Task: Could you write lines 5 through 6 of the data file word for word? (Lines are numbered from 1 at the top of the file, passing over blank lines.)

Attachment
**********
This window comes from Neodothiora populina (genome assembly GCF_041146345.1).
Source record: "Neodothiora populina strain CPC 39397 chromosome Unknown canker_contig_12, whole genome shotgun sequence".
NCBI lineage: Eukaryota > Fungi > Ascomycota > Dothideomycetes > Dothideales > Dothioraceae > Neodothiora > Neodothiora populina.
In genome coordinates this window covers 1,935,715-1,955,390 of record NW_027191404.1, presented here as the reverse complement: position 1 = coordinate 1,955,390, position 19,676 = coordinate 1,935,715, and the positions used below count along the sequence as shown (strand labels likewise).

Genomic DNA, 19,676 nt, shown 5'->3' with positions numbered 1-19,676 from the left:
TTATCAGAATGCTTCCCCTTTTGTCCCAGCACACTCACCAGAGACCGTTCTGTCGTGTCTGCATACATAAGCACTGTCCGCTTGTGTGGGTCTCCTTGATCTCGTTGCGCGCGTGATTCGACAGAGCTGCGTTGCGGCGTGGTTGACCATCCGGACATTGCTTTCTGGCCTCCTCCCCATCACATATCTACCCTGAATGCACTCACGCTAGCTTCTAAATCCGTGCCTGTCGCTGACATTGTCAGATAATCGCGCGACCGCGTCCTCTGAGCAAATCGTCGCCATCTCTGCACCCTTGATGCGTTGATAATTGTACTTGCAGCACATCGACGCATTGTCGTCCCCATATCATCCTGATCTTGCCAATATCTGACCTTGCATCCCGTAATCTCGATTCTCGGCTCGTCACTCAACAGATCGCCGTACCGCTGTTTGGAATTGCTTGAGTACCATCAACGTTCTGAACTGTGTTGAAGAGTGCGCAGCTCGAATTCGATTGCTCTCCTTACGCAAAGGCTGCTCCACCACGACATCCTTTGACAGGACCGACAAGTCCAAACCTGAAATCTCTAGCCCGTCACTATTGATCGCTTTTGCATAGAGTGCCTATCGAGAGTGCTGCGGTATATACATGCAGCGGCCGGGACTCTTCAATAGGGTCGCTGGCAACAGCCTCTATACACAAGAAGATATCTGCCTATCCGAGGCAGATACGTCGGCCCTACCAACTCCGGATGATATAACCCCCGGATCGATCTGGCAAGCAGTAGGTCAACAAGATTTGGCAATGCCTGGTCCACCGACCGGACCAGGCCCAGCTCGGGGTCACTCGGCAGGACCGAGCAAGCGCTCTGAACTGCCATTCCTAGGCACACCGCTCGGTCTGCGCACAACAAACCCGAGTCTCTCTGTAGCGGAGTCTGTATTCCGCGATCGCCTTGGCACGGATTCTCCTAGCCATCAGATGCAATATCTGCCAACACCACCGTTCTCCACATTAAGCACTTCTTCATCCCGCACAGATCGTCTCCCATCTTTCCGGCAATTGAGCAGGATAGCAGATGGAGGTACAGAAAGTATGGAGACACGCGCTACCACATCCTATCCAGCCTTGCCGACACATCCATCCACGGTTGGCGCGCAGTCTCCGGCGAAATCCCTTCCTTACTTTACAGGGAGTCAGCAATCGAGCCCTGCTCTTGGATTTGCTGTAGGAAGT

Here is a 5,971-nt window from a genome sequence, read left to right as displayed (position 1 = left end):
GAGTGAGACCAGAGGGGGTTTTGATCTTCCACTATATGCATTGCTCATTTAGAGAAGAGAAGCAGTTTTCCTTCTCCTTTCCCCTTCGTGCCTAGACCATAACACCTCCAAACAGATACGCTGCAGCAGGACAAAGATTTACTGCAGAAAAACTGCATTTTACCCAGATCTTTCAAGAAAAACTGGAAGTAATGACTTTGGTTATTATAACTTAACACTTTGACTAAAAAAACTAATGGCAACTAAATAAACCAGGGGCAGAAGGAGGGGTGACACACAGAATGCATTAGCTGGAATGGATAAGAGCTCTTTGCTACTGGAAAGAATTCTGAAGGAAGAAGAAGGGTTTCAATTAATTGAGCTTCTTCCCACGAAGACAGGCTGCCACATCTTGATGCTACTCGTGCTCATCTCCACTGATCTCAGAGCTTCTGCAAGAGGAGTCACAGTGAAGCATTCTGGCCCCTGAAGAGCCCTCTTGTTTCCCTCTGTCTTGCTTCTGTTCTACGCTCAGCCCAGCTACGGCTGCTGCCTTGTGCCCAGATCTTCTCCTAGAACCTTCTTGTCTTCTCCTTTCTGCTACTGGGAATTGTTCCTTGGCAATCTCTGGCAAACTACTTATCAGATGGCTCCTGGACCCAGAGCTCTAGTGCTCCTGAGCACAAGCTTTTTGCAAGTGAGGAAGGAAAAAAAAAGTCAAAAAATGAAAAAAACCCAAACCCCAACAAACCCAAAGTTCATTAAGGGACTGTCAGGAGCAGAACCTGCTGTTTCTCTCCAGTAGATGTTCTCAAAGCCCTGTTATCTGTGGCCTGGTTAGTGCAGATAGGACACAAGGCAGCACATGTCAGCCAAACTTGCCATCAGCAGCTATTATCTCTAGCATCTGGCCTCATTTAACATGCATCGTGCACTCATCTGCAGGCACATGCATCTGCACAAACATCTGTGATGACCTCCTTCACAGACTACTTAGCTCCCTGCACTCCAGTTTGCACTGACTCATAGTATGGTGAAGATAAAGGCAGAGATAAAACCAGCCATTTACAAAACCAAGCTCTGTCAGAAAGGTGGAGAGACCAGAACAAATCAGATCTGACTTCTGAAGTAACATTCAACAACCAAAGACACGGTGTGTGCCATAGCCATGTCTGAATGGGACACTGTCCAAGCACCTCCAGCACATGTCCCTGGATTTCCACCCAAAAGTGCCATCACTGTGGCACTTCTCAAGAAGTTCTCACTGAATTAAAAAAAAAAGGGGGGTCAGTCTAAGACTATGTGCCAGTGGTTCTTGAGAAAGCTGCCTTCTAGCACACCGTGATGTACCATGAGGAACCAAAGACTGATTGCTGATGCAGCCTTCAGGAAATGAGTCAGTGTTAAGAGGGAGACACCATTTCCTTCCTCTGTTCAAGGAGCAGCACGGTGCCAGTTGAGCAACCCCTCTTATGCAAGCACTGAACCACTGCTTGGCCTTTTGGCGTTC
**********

Genomic DNA, 19,676 nt, shown 5'->3' with positions numbered 1-19,676 from the left:
TTATCAGAATGCTTCCCCTTTTGTCCCAGCACACTCACCAGAGACCGTTCTGTCGTGTCTGCATACATAAGCACTGTCCGCTTGTGTGGGTCTCCTTGATCTCGTTGCGCGCGTGATTCGACAGAGCTGCGTTGCGGCGTGGTTGACCATCCGGACATTGCTTTCTGGCCTCCTCCCCATCACATATCTACCCTGAATGCACTCACGCTAGCTTCTAAATCCGTGCCTGTCGCTGACATTGTCAGATAATCGCGCGACCGCGTCCTCTGAGCAAATCGTCGCCATCTCTGCACCCTTGATGCGTTGATAATTGTACTTGCAGCACATCGACGCATTGTCGTCCCCATATCATCCTGATCTTGCCAATATCTGACCTTGCATCCCGTAATCTCGATTCTCGGCTCGTCACTCAACAGATCGCCGTACCGCTGTTTGGAATTGCTTGAGTACCATCAACGTTCTGAACTGTGTTGAAGAGTGCGCAGCTCGAATTCGATTGCTCTCCTTACGCAAAGGCTGCTCCACCACGACATCCTTTGACAGGACCGACAAGTCCAAACCTGAAATCTCTAGCCCGTCACTATTGATCGCTTTTGCATAGAGTGCCTATCGAGAGTGCTGCGGTATATACATGCAGCGGCCGGGACTCTTCAATAGGGTCGCTGGCAACAGCCTCTATACACAAGAAGATATCTGCCTATCCGAGGCAGATACGTCGGCCCTACCAACTCCGGATGATATAACCCCCGGATCGATCTGGCAAGCAGTAGGTCAACAAGATTTGGCAATGCCTGGTCCACCGACCGGACCAGGCCCAGCTCGGGGTCACTCGGCAGGACCGAGCAAGCGCTCTGAACTGCCATTCCTAGGCACACCGCTCGGTCTGCGCACAACAAACCCGAGTCTCTCTGTAGCGGAGTCTGTATTCCGCGATCGCCTTGGCACGGATTCTCCTAGCCATCAGATGCAATATCTGCCAACACCACCGTTCTCCACATTAAGCACTTCTTCATCCCGCACAGATCGTCTCCCATCTTTCCGGCAATTGAGCAGGATAGCAGATGGAGGTACAGAAAGTATGGAGACACGCGCTACCACATCCTATCCAGCCTTGCCGACACATCCATCCACGGTTGGCGCGCAGTCTCCGGCGAAATCCCTTCCTTACTTTACAGGGAGTCAGCAATCGAGCCCTGCTCTTGGATTTGCTGTAGGAAGT